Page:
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Watson run is no flash in the bed-pan

Tom Watson continued his serene progress through the perils of Turnberry yesterday and managed to finish with a spectacular flourish that restored him to the top of a leader-board ahead of a jostle of whipper-snappers who had threatened to usurp his place.

Whatever happens today he has already delivered an historic blow for old timers everwhere and no longer can his astounding assault on a sixth Open Championship be dismissed as a senior moment.

This is no flash in the bed-pan as anyone who witnessd his third inspirational round will testify. No-one looked more impressive than him.

Win or lose, he has sounded a bugle call that can be picked up on a ear-trumpet and he has enthused a generation whose capabilities won't be too readily dismissed in future.

It may well be a co-incidence but Seve Ballesteros, who at 53 is six years younger than Watson, announced yesterday that he would like to play in The Open at St Andrews next year.

Not long ago we were fearing for Seve's life after he had a tumour removed from his brain. He certainly wouldn't have been discouraged from thinking of a miracle comeback at this amazing display at the scene of Watson's greatest triumph thirty-two years ago.

And speaking of operations, Watson had a replacement hip only eight months ago - even medical science gets a boost from him.

While his greatest admirers were half-expecting age to begin the pursuit of this ridiculous prospect he produced a round of supreme steadiness that not even the disappearance of his name from the top of the leaderboard could disturb.

He proceeded to clamber back up with birdies the 16th and 17th gained by lengthy putts that have become a trademark of his incredible performance. His putting yardages over the three days must be some sort of a record.

And he shows no signs of wilting, either physically or mentally, as we prepare for a final day that surpass all others.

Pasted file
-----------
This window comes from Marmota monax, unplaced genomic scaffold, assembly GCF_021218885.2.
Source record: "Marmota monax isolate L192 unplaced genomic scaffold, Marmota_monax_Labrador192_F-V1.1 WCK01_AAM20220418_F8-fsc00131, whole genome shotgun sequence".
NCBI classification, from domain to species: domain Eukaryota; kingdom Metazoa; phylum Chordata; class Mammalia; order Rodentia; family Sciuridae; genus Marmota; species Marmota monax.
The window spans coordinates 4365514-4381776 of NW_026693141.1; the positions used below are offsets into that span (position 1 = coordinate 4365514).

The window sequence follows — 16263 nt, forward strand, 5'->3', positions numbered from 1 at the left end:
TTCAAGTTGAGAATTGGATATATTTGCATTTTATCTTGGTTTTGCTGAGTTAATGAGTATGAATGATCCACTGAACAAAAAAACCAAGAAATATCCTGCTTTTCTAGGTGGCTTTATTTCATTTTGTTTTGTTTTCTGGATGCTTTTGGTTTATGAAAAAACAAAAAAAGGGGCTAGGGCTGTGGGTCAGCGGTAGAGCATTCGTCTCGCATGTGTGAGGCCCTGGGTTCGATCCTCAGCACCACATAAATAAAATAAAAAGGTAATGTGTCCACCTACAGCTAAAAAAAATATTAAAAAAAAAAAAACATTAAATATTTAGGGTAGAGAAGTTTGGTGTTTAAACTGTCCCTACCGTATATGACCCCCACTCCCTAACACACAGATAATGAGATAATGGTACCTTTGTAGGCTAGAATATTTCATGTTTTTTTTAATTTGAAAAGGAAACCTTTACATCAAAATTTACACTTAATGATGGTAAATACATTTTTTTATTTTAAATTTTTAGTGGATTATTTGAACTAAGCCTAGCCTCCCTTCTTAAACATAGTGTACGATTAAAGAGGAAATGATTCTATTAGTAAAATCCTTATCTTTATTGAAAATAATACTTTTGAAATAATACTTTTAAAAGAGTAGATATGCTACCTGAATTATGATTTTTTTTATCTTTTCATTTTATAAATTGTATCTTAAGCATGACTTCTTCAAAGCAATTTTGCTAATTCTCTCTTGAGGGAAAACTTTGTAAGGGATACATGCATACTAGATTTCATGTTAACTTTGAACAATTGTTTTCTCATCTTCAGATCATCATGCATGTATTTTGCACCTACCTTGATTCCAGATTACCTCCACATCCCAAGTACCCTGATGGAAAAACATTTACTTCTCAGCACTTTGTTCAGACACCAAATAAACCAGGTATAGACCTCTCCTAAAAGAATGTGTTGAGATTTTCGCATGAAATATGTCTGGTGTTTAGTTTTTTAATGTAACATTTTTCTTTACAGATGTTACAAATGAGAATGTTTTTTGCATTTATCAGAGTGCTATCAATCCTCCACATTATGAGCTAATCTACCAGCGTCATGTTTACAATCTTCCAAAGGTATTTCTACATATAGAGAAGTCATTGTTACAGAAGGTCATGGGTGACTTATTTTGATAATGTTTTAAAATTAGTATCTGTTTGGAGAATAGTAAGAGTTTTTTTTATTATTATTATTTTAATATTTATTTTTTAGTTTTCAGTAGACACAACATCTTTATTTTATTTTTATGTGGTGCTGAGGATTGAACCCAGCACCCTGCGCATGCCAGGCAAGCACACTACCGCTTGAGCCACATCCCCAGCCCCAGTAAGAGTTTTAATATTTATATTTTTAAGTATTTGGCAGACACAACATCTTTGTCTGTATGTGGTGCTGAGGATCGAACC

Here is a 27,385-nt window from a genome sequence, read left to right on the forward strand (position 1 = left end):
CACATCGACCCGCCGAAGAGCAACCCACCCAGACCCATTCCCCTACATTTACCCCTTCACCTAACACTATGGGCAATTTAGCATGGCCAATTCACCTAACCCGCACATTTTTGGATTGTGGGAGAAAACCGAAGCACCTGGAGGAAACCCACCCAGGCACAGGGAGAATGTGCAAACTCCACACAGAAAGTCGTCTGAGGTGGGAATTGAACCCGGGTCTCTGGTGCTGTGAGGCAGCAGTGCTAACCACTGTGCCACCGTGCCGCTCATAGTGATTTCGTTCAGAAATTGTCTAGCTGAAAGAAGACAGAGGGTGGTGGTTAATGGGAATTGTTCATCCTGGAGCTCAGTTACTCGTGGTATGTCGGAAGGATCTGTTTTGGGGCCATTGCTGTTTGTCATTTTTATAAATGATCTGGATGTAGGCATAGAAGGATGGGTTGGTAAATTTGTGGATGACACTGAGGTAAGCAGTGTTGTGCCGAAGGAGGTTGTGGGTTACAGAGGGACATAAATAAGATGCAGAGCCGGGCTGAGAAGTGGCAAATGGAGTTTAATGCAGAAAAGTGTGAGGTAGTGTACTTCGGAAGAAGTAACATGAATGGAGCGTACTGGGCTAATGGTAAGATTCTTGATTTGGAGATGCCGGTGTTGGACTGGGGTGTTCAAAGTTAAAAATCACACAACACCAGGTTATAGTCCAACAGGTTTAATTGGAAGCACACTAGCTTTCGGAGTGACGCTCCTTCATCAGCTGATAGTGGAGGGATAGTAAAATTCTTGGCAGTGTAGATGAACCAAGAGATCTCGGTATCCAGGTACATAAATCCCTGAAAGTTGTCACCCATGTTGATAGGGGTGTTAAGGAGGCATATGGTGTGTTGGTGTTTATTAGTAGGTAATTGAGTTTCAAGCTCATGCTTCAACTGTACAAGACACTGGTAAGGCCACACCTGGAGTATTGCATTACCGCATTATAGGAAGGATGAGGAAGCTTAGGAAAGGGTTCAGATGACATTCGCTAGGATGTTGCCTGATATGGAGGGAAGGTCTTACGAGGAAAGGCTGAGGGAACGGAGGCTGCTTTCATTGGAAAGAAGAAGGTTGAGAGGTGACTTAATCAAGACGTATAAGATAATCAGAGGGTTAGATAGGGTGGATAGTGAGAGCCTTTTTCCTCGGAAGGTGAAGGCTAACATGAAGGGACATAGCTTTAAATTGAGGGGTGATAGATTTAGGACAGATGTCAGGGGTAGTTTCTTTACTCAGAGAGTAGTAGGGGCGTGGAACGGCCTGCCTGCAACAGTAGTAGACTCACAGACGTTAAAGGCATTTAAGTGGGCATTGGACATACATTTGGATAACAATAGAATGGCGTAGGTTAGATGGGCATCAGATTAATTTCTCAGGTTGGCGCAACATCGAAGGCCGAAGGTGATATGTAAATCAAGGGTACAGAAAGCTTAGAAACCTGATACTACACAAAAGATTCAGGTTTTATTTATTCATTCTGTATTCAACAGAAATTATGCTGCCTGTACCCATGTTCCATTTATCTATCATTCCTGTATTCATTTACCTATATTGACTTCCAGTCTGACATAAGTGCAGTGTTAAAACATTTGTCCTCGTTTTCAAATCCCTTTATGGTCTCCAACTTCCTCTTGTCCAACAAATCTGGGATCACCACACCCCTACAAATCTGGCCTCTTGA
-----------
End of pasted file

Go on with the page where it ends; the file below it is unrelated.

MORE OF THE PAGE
Not the least of the wonders Watson has been performing at Turnberry is that he has managed to do some high class mentoring on the side. He spent the first two rounds in the company of the youngest player in The Open, 16 year old Italian prodigy Matteo Manassero, and the boy blossomed under his influence.

The contrast between the old maestro and yesterday's playing companion, Stee Marino, was not so marked but it was still substantial.

Apart from the 30 years age gap their familiarity with these isles couldn't be more different. While Watson is regarded as family over here, Marino had never set foot in the place before last Tuesday let alone played on a links course.

Even now his experience of The Open amounts to just three rounds - Watson was playing his 110th yesterday.

But the whirlwind success of Marino's arrival on the scene after he was called up for Open duty just a week ago suffered a down-draught soon after he and Watson parred the first hole with almost identical fours.

Thereupon Marino began the shedding of five shots in four holes. The short fourth hole particulaly showed the fluster gap between the two. While Marino was fretting over another bogey Watson spent a few minutes gazing across the beach towards Ailsa Craig, calmly taking in the scenery, a study in composure.

Marino did well to pull out of the nosedive with an eagle on the seventh and a birdie on the 11th and he managed to birdie that last two but he still dropped six shots the day.

Watson, meanwhile, was progressing in an orderly fashion. His accurate driver rarely took him off the fairway but the middle of the round saw a few putts slide by and there was a slight bleakness to be felt as the younger men ahead of him began to creep up the leader board.

No one, young or old, will be doubting his ability to give them all a chase for the title today. His calmness and accuracy could well be the telling factor. As Rudyard Kipling would surely have said - If you can keep your ball while all around are losing theirs you could well win this bloody thing

Tip of the Week

No 10: The Downhill bunker shot

It's amazing how often approach shots run just under the back lip of the bunker. The difficulty here is the natural lie and stance will de-loft the club and loft is needed to clear the front lip. With your most lofted club, position the ball towards the back foot and your weight on your left side (for right-handed players). Make a steep backswing and strike down hard two to three inches behind the ball. The biggest mistake I see is players trying to lift the ball out of the sand, so make sure to keep the club in the sand for as long as possible after the ball has gone. The ball will come out fairly low and running, but anywhere out and on the putting surface from this lie is a good shot.

Simon Iliffe, Head Professional, Purley Downs GC, Surrey. www.theshortgame.co.uk